The men successfully put the bridge in place and crossed the river. The generals continued to organize their battle lines, and late in the afternoon of May 2, General Jackson had his 30,000 men lined up behind the unsuspecting Union troops. Hordes of ragged Confederate soldiers came charging out of the bushes screaming their Rebel yell. They rolled over and destroyed half of General Hooker's line.
On the morning of May 3, the most intense fighting of the battle of Chancellorsville developed across the densely wooded Wilderness. Confederate artillery crowded into a small, high clearing known as Hazel Grove and the guns at Hazel Grove supplied momentum to weary infantrymen. They surged across the fields around Chancellorsville crossroads in mod-morning to clinch a southern victory that cost the Union 17,000 casualties.
James described his battle situation. "We built a good breastwork. I think they would have been laid low if they had attempted to climb over it, but they shelled us like fury. They got the range of us pretty well, but they threw their shells too high generally...The enemy fought well. It is claimed they had whiskey and gun power to make them fight. I certainly think it is so, and believe they make a practice of giving it to the men before entering a battle."
Another dramatic aspect of Chancellorsville unfolded on May 3 at Salem Church on the outskirts of Fredericksburg. A Union force remaining near the town brushed aside the Confederates there and pushed west toward the main action, threatening Lee's success at Chancellorsville. Some Confederates found good ground at Salem Church where they could resist the Union force, but in the end, many of them died.
James wrote to his wife, Mary, "Charles Hoyt and I went over to the battlefield that day, but it was not safe to stay there long. We held our ground there until Wednesday morning when we fell back and went to camp. They shelled us a good deal while we were there. One captain was struck with a shell and our major general had his arm shot off. While fighting there our men were doing good work at Fredericksburg."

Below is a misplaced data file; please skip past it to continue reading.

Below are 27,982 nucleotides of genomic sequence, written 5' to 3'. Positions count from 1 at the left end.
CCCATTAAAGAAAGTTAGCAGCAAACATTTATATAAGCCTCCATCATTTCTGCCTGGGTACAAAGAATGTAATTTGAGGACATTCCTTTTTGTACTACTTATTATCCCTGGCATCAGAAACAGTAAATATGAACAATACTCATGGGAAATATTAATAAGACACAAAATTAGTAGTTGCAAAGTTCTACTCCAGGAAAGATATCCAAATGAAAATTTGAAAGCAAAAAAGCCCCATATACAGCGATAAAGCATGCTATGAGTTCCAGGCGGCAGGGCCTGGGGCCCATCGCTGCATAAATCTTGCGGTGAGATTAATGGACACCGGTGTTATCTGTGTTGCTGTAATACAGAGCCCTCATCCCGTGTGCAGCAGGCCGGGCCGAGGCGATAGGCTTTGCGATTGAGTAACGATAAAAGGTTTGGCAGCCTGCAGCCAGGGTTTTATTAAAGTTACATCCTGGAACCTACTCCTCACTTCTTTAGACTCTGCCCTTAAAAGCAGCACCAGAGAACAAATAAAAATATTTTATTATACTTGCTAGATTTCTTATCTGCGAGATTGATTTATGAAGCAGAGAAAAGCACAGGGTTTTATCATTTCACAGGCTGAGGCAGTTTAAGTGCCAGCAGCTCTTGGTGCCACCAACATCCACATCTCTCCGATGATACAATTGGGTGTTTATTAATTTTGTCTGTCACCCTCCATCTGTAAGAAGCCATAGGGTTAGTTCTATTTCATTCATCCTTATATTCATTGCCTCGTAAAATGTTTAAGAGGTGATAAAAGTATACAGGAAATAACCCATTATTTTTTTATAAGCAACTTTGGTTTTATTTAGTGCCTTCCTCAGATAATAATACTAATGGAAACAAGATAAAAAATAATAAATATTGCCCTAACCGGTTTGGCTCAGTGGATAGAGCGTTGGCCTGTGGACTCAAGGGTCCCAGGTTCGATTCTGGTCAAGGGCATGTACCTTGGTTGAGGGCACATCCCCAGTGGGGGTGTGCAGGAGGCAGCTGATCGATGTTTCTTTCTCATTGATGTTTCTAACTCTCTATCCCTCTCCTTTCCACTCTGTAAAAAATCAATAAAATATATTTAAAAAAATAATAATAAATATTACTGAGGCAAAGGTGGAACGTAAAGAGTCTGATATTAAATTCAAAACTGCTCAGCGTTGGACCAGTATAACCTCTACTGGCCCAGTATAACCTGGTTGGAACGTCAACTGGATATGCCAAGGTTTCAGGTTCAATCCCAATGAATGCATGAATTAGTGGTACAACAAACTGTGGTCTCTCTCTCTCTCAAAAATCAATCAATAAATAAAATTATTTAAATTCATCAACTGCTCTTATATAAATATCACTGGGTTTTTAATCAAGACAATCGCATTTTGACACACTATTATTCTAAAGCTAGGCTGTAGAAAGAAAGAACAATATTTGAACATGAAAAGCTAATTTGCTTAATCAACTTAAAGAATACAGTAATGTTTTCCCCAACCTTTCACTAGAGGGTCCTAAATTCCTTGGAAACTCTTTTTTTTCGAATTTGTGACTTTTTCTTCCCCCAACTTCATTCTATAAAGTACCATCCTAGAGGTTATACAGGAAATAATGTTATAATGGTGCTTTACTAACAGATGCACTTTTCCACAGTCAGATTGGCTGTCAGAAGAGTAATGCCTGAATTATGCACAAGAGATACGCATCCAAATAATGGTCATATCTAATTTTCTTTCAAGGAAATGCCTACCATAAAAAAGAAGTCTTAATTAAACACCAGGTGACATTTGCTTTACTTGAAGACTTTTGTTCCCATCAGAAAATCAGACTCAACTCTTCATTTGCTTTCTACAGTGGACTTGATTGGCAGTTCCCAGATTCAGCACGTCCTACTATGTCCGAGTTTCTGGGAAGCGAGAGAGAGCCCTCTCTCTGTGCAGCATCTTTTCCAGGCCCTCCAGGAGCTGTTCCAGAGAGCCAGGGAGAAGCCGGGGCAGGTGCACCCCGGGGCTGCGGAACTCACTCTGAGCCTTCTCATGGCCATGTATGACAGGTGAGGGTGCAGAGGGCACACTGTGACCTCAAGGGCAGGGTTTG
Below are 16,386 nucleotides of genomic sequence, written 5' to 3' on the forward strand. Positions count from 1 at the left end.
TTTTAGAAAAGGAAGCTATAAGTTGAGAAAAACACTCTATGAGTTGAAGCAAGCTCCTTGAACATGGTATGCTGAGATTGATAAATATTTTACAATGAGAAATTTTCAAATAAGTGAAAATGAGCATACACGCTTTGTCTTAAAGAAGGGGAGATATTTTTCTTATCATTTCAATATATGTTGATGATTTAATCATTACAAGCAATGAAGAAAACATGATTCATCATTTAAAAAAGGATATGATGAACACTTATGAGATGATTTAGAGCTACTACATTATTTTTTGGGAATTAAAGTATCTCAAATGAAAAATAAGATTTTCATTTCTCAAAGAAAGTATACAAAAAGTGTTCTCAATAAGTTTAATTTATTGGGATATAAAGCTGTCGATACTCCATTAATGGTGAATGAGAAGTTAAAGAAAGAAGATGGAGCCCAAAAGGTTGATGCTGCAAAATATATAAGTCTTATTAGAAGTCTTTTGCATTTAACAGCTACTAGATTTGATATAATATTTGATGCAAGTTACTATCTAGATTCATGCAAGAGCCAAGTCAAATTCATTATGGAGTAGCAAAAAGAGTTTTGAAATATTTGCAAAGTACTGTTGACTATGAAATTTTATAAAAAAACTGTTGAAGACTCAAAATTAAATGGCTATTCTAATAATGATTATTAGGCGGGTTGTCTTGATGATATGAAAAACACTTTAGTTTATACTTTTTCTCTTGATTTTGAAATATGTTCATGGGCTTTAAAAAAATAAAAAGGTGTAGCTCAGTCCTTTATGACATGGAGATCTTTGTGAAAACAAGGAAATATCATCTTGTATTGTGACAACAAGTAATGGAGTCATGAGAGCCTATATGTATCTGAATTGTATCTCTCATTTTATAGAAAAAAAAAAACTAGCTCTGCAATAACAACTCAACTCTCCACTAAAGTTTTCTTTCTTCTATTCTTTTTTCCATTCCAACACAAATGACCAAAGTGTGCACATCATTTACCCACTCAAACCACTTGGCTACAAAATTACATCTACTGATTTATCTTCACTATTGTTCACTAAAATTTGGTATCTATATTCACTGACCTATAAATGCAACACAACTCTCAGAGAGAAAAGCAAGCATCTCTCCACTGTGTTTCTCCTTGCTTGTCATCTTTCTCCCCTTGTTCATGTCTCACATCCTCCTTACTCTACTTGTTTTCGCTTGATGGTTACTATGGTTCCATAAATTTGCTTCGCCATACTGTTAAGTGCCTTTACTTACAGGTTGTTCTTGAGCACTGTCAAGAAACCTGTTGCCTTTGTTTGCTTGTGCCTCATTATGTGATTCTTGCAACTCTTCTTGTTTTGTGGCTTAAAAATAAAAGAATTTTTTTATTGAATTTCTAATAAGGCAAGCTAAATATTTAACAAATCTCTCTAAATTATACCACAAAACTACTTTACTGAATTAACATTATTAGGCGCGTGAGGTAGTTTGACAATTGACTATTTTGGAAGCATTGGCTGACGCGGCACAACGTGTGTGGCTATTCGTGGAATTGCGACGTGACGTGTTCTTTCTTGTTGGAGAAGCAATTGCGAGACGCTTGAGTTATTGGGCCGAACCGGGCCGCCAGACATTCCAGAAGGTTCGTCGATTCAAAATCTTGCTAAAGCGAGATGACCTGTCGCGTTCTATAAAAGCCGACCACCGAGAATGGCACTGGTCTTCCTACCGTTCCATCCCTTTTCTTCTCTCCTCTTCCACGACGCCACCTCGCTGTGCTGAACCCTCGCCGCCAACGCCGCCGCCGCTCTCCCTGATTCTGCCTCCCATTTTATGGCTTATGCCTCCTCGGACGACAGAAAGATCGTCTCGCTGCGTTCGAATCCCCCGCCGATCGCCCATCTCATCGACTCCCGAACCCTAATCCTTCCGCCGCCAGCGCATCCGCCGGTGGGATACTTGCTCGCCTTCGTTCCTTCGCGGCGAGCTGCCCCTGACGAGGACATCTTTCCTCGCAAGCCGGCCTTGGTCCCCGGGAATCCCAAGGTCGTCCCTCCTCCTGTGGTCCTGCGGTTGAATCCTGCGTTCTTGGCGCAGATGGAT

During the next three days, the campaign wound down and General Hooker decided to admit defeat and recross the river. The battle of Chancellorsville gave the Army of Northern Virginia momentum that a few weeks later Lee turned into an aggressive campaign that ultimately led to Gettysburg. Chancellorsville cost the Confederacy 12,800 casualties, including Stonewall Jackson.
In another letter dated December 4, 1863, James told his wife Mary about more marches and skirmishes with the army in Virginia. He said, "I think we will make our winter headquarters near here. I understand we are going to move our camp about a mile tomorrow. I will send you a piece of Reb ribbon which was well-preserved along with the letter.
James was wounded by a bullet in the right arm at Sailor's Creek, Virginia, on April 6, 1865, but he survived the war and came home to Union City.
The 1900 and 1910 Federal Census shows James J. and Mary living in Union Township and lists him as a farmer. Their son Elton and his wife and children lived nearby. The 1920 Federal Census shows James and Mary living with their daughter Mabel Crosby and son-in-law William in Crawford County. James J. Harris died in 1923 and is buried in Evergreen Cemetery.